This research contributes to an understanding of the relationship between climate change, economic impacts and migration. We model the long-term relationship (up to 45 years of projection) between demographic dynamics-particularly migration-driven by changes in the performance of the economy due to climate changes in the Northeast region of Brazil. The region is of particular relevance to the study of climate change impacts given its large human population (28% of Brazil's population) and high levels of impoverishment, having an extensive semi-dry area which will be severely impacted by growing temperatures. Ultimately, the integrated model generates state-and municipal-level migration scenarios based on climate change impacts on the primary economic sectors and their articulations with other sectors. Results suggest that the predicted climate changes will impact severely the agriculture sector in the region, acting as a potential migration push factor to other regions in the country. Finally, we discuss how the increased vulnerability of some groups, particularly migrants, can be factored into Brazilian public policy and planning.
In this paper, we measure the effect of the 2020 COVID-19 pandemic wave at the national and subnational levels in selected Latin American countries that were most affected: Brazil, Chile, Ecuador, Guatemala, Mexico, and Peru. We used publicly available monthly mortality data to measure the impacts of the pandemic using excess mortality for each country and its regions. We compare the mortality, at national and regional levels, in 2020 to the mortality levels of recent trends and provide estimates of the impact of mortality on life expectancy at birth. Our findings indicate that from April 2020 on, mortality exceeded its usual monthly levels in multiple areas of each country. In Mexico and Peru, excess mortality was spreading through many areas by the end of the second half of 2020. To a lesser extent, we observed a similar pattern in Brazil, Chile, and Ecuador. We also found that as the pandemic progressed, excess mortality became more visible in areas with poorer socioeconomic and sanitary conditions. This excess mortality has reduced life expectancy across these countries by 2–10 years. Despite the lack of reliable information on COVID-19 mortality, excess mortality is a useful indicator for measuring the effects of the coronavirus pandemic, especially in the context of Latin American countries, where there is still a lack of good information on causes of death in their vital registration systems.
The observed improvements seem to be related to investments in the public health care system and administrative procedures to improve the recording of vital events.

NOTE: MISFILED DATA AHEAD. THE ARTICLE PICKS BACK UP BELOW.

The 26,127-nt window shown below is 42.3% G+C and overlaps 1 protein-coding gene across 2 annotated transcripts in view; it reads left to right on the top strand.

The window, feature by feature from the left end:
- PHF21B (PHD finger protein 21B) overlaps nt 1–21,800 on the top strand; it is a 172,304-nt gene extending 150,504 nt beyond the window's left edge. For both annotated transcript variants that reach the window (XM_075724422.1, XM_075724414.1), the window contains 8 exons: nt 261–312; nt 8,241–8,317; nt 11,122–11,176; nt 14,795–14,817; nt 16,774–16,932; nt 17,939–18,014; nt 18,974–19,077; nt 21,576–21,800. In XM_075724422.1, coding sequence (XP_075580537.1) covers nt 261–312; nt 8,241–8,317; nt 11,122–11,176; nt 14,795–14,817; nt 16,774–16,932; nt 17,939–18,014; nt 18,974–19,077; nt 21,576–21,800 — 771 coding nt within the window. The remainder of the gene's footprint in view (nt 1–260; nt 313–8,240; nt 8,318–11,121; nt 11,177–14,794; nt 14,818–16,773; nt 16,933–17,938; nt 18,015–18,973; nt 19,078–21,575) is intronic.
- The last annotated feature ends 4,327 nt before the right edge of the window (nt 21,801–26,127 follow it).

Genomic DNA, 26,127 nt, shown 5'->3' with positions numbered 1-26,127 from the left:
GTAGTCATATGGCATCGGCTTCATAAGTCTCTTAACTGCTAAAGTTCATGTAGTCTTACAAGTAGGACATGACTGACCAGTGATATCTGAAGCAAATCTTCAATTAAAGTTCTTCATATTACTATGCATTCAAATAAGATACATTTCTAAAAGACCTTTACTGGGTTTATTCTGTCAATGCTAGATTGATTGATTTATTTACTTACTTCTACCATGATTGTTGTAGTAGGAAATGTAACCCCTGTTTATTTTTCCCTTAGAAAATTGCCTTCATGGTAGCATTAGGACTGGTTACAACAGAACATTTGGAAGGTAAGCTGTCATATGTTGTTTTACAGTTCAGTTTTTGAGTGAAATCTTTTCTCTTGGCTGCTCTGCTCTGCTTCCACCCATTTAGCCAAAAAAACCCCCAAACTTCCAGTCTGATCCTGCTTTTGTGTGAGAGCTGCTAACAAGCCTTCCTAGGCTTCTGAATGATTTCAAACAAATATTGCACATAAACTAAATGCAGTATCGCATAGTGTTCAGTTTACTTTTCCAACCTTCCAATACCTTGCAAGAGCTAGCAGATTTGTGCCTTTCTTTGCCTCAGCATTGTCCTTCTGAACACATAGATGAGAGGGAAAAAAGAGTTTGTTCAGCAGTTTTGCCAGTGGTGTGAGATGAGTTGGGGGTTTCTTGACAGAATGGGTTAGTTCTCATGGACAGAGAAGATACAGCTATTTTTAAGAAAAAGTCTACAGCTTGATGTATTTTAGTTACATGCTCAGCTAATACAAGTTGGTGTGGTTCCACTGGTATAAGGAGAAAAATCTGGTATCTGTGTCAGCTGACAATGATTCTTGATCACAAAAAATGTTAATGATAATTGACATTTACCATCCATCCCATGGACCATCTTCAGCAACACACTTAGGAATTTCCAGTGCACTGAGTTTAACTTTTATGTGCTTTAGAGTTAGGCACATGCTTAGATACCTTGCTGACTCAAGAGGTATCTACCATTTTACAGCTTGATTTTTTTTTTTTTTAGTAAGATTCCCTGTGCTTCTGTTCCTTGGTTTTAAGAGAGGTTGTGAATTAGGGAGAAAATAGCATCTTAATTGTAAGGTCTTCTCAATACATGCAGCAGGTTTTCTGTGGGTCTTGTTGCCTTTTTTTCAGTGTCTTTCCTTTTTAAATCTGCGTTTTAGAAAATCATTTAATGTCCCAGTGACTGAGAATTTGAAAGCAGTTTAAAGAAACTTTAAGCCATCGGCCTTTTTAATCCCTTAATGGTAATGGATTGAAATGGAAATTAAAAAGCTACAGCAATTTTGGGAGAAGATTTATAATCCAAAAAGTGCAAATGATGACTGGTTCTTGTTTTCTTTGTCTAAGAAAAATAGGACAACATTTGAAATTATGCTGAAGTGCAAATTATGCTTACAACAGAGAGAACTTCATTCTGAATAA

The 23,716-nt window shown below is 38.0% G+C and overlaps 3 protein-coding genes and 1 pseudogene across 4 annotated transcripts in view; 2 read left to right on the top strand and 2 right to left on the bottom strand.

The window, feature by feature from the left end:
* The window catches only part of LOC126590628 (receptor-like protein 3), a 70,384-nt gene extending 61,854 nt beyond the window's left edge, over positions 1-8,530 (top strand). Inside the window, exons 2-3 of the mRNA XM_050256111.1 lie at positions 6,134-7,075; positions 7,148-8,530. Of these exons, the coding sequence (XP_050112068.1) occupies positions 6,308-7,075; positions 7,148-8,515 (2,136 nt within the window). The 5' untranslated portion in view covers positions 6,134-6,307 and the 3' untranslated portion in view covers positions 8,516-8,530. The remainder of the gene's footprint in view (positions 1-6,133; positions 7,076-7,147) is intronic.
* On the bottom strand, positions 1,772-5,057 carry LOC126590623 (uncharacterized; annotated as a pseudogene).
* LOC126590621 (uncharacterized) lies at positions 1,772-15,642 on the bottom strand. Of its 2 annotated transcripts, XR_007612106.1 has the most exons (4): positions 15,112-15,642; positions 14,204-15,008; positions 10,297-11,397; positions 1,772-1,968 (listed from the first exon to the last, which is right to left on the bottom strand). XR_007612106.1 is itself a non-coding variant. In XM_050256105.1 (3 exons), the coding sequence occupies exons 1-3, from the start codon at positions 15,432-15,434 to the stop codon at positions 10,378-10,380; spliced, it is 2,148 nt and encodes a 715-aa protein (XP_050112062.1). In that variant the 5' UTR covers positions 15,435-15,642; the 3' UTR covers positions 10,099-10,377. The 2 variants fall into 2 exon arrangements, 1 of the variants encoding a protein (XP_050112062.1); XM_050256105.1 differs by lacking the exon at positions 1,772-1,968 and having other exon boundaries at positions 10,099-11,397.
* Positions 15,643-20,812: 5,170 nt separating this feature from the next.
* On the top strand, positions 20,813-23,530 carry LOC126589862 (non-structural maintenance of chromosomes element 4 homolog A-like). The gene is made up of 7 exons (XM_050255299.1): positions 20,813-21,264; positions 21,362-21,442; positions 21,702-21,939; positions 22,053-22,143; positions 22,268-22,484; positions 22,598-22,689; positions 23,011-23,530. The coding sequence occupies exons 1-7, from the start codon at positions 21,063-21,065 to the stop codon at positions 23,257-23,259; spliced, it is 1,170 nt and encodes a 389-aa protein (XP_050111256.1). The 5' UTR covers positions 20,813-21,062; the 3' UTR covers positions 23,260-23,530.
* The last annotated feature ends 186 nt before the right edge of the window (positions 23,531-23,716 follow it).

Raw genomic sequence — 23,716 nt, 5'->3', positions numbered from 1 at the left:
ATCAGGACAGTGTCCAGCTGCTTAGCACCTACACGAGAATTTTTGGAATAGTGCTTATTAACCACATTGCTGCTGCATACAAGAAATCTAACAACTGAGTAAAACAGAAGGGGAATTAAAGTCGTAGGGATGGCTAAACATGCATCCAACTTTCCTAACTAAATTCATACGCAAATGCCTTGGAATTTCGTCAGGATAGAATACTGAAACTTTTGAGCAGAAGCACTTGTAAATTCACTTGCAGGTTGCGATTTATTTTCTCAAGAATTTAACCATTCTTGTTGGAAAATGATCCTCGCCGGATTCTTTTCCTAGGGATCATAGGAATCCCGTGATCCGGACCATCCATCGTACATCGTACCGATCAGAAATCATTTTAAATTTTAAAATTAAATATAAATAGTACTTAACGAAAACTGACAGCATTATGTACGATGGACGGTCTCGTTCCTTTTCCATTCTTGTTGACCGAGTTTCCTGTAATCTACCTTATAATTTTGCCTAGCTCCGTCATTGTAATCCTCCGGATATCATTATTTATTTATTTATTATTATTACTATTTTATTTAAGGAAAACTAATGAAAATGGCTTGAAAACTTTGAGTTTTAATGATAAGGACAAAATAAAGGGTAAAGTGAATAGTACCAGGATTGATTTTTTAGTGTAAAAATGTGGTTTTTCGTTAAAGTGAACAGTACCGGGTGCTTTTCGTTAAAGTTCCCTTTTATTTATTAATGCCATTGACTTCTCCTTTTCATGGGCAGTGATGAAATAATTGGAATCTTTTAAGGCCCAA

Background Mortality registries are an essential data source for public health surveillance and for planning and evaluating public policy. Nevertheless, there are still large inequalities in the completeness and quality of mortality registries between and within countries. In Ecuador, there have been few nationwide evaluations of the mortality registry and no evaluations of inequalities between provinces. This kind of analysis is fundamental for strengthening the vital statistics system. Methods Ecological study assessing the completeness, quality and internal consistency of mortality data in the provinces of Ecuador, using 13 years of mortality data (2001–2013). Completeness was assessed using three types of death distribution methods (DDMs), quality by estimating the percentages of garbage codes and deaths with unspecified age or sex in the registered deaths, and internal consistency by estimating the percentage of deaths with reported causes of deaths considered impossible in some age–sex combinations. Finally, we propose a classification of the mortality registry in the studied areas based on completeness and quality. Results Completeness estimates (mean of the three methods used) in the provinces ranged from 21 to 87% in women and from 35 to 89% in men. The percentage of garbage codes in the provinces ranged from 21 to 56% in women and from 25 to 52% in men. Garbage coding was higher in women and in older age groups. The percentage of deaths with unspecified age or sex, and the percentage of deaths with reported causes of deaths considered impossible in some age–sex combinations was low in all the studied areas. The mortality registry could only be classified as acceptable in one area for men and one area for women. Conclusions We found substantial inequalities by sex, geographical areas and age in the completeness and quality of the mortality registry of Ecuador. The findings of this study will be helpful to direct measures to improve Ecuador’s vital statistics system and to generate strategies to reduce bias when using mortality data to analyse health inequalities in the country. Electronic supplementary material The online version of this article (10.1186/s12963-019-0183-y) contains supplementary material, which is available to authorized users.